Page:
For more than 54 years, Joseph L. White enjoyed a distinguished career in the field of psychology and mental health as a teacher, mentor, administrator, clinical supervisor, writer, consultant, and practicing psychologist. He was Professor Emeritus of Psychology and Psychiatry at UCI, where he spent most of his career as a teacher, supervising psychologist, mentor, and director of ethnic studies and cross-cultural programs. White received his Ph.D. in clinical psychology from Michigan State University in 1961. In August of 2015, White received a Presidential Citation from the American Psychological Association for his distinguished career as a psychologist devoted to social justice and committed to racial, gender, and cultural equality. White was the author of several papers and books. He was a pioneer in the field of Black psychology and was affectionately referred to as the “Godfather” of Black psychology by his students, mentees, and younger colleagues. His seminal article in Ebony magazine in 1970, “Toward a Black Psychology,” was instrumental in beginning the modern era of African-American and ethnic psychology. In addition to his teaching and research, White was a practicing psychologist and consultant. White was appointed to the California State Psychology Licensing Board by Governor Edmund G. Brown, Jr. and served as chairman for three years. He was also member of the Board of Trustees of The Menninger Foundation in Houston, Texas.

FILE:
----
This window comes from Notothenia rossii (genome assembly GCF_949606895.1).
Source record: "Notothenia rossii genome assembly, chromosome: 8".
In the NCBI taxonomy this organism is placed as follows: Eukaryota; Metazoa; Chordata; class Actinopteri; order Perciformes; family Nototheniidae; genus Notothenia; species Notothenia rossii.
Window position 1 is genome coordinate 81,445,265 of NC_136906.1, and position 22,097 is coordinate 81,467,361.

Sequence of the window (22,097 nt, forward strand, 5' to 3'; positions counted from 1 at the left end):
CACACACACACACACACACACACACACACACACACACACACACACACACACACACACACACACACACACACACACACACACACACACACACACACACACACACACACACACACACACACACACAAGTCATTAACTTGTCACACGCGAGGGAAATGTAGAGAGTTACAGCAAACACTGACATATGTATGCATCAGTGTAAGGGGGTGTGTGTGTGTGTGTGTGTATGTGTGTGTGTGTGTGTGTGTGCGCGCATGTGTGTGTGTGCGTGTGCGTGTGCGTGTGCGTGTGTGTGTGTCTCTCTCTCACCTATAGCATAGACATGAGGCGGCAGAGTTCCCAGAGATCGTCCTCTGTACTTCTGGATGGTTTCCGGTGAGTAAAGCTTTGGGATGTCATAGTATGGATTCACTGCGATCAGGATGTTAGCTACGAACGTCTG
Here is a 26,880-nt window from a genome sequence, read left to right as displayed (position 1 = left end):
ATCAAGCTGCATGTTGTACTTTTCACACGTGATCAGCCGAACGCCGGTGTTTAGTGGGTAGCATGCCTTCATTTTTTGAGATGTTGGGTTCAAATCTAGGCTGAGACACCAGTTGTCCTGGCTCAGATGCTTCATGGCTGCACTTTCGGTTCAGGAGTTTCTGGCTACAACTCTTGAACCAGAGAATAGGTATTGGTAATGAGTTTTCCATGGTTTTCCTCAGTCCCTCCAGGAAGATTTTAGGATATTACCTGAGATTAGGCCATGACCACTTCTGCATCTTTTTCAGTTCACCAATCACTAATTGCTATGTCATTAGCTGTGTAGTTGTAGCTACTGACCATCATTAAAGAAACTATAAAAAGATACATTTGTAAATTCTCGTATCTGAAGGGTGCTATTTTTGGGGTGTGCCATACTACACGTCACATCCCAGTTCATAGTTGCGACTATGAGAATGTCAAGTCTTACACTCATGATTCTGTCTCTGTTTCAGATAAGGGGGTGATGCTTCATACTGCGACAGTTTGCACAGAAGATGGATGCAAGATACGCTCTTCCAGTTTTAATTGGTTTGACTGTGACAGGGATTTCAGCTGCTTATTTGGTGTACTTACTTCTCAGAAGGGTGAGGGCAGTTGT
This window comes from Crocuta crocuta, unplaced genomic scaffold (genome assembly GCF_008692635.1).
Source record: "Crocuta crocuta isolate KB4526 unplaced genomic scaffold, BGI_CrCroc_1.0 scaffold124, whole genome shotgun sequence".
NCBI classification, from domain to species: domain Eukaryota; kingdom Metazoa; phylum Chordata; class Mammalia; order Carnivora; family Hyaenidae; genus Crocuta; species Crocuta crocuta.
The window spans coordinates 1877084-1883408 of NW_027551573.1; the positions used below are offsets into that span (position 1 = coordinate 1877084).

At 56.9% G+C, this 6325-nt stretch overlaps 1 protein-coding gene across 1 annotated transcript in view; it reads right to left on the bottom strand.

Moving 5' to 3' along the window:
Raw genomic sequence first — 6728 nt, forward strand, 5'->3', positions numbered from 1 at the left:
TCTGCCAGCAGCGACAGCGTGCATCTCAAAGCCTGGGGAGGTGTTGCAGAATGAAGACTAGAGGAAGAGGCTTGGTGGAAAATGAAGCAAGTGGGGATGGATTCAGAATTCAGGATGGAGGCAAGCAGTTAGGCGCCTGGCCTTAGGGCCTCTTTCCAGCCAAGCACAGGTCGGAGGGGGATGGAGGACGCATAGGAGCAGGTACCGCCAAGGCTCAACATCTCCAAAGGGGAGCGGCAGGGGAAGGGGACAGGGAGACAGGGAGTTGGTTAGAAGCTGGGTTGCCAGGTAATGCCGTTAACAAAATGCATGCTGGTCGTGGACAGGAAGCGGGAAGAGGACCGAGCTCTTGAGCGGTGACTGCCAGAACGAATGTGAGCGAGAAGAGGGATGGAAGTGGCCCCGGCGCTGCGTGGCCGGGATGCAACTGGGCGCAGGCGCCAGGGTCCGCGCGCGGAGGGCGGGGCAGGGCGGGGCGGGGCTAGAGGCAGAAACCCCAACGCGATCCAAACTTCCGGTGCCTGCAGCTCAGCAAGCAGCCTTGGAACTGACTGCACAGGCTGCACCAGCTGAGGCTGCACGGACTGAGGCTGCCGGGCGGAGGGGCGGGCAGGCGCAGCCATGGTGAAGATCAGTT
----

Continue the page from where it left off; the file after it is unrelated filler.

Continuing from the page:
Dr. White passed away in 2017 at the age of 84.